Chillin’ with Boykins

Pig Trail Nation

Story By Drew Amman:

Our latest edition of Chillin’ with the Coach is a sit-down three-part series with Arkansas Men’s Basketball Director of Student-Athlete Development Earl Boykins. Since his retirement from the NBA, Boykins spent time as head coach at Douglas County High School in Castle Rock, Colorado while also running the Boykins Basketball Academy in Denver. Founder of the nonprofit “Boykins Kids,” Earl has also delivered lectures on leadership.

Part One (at 5’5, Proving the Critics Wrong)

Undrafted, Boykins NBA Career spanned 13 years. At 5’5, he is the second-shortest player in NBA History. “Playing the game has always been easy for me but overcoming the prejudice that at your height you can’t succeed, or at your height, you’ll have to change the way you play, that was the hardest part,” Boykins said. The part Boykins emphasizes the most is the importance of undersized players putting in the work to master the fundamentals. Exactly how did Earl work to that end? “I worked out with post players in high school (in Cleveland, Ohio at Cleveland Central Catholic). My high school coach thought it was important for me to develop post moves, your know the fundamentals, how to post up as a guard. It’s the same footwork that you use on the perimeter,” Boykins notes. Reverse pivots, how to shoot off your right or left leg, Boykins worked on his craft to score 5,791 points, while also dishing out 2,092 assists in the NBA. Now for the mindset. Boykins believed that when he played, ten times out of ten, he was the most confident player on the court. “From that standpoint my love for the game, it was never actually hard. A lot of people view it as, hard to make it in the NBA, and I never viewed it that way,” Boykins said.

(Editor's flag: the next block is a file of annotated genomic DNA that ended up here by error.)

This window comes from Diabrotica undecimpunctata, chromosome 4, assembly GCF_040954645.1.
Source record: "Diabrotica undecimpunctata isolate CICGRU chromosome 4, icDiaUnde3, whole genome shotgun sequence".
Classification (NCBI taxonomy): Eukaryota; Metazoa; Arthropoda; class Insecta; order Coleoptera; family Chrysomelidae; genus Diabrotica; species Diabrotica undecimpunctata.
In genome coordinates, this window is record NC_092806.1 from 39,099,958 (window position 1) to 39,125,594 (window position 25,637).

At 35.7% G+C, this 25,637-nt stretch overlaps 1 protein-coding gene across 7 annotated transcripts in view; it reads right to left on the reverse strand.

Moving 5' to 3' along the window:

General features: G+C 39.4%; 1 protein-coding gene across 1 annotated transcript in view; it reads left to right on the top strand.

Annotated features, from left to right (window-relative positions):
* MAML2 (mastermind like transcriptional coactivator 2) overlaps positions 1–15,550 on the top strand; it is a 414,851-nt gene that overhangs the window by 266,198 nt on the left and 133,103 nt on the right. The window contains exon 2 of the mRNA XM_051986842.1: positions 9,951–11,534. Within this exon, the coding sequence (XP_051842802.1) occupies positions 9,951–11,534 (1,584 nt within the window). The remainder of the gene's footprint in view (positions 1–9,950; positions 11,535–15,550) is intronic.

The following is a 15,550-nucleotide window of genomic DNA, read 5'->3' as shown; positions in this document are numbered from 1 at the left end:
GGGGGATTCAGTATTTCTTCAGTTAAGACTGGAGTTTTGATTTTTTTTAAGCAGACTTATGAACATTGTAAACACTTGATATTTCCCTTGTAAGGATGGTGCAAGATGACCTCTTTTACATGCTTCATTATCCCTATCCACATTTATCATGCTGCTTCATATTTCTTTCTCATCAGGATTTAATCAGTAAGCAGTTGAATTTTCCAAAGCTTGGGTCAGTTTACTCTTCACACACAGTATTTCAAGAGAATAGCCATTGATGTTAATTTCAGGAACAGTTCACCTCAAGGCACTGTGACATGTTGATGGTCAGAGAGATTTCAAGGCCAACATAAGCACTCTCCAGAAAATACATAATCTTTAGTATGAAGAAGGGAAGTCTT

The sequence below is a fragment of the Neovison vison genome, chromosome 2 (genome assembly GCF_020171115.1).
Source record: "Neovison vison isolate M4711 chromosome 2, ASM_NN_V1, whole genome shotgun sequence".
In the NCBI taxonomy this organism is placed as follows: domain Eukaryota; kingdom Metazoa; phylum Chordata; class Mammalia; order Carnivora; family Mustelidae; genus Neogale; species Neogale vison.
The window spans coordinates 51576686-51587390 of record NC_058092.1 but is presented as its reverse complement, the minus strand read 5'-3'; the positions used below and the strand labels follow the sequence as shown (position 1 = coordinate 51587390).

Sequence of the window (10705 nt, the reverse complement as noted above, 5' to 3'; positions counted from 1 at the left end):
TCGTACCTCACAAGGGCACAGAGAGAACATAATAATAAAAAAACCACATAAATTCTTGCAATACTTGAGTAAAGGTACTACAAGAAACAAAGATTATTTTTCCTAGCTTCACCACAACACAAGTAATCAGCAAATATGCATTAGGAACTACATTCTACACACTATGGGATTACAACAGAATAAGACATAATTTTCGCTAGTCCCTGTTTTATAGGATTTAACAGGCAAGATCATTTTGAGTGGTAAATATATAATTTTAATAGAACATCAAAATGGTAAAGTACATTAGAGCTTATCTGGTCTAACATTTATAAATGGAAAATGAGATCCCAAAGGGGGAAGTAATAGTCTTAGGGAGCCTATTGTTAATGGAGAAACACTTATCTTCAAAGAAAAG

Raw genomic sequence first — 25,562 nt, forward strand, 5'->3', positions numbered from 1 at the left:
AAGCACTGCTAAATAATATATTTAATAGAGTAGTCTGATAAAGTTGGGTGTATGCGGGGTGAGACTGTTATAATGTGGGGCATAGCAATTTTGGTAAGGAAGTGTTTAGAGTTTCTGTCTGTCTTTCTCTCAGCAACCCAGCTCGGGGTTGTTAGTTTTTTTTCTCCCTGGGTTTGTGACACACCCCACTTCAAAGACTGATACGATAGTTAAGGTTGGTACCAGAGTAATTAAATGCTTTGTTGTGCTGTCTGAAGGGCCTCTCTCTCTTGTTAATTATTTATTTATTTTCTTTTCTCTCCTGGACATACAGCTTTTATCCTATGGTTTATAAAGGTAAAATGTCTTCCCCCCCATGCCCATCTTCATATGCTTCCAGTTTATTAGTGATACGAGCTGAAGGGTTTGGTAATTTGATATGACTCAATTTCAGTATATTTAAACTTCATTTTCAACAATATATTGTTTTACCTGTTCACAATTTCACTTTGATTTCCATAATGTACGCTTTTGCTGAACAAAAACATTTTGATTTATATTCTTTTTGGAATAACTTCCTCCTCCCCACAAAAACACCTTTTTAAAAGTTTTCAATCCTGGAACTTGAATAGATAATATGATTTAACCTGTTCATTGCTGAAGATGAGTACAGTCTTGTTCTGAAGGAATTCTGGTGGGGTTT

Earl played for the Nets, Cavs, Magic, Clippers, Warriors, Nuggets, Bucks, Bobcats, Wizards and Rockets during his run in the NBA.

Part Two: Q & A (Boykins Reunited with Coach Musselman)

“It’s been a lot of fun. A lot of fun, this was my first time ever in Arkansas and I really didn’t know what to expect. The people in Fayetteville, unbelievable.

(Drew Amman)

Your connections with Coach Musselman…he coached you when he was an assistant with the Orlando Magic, then as head coach of the Golden State Warriors, what was that experience like?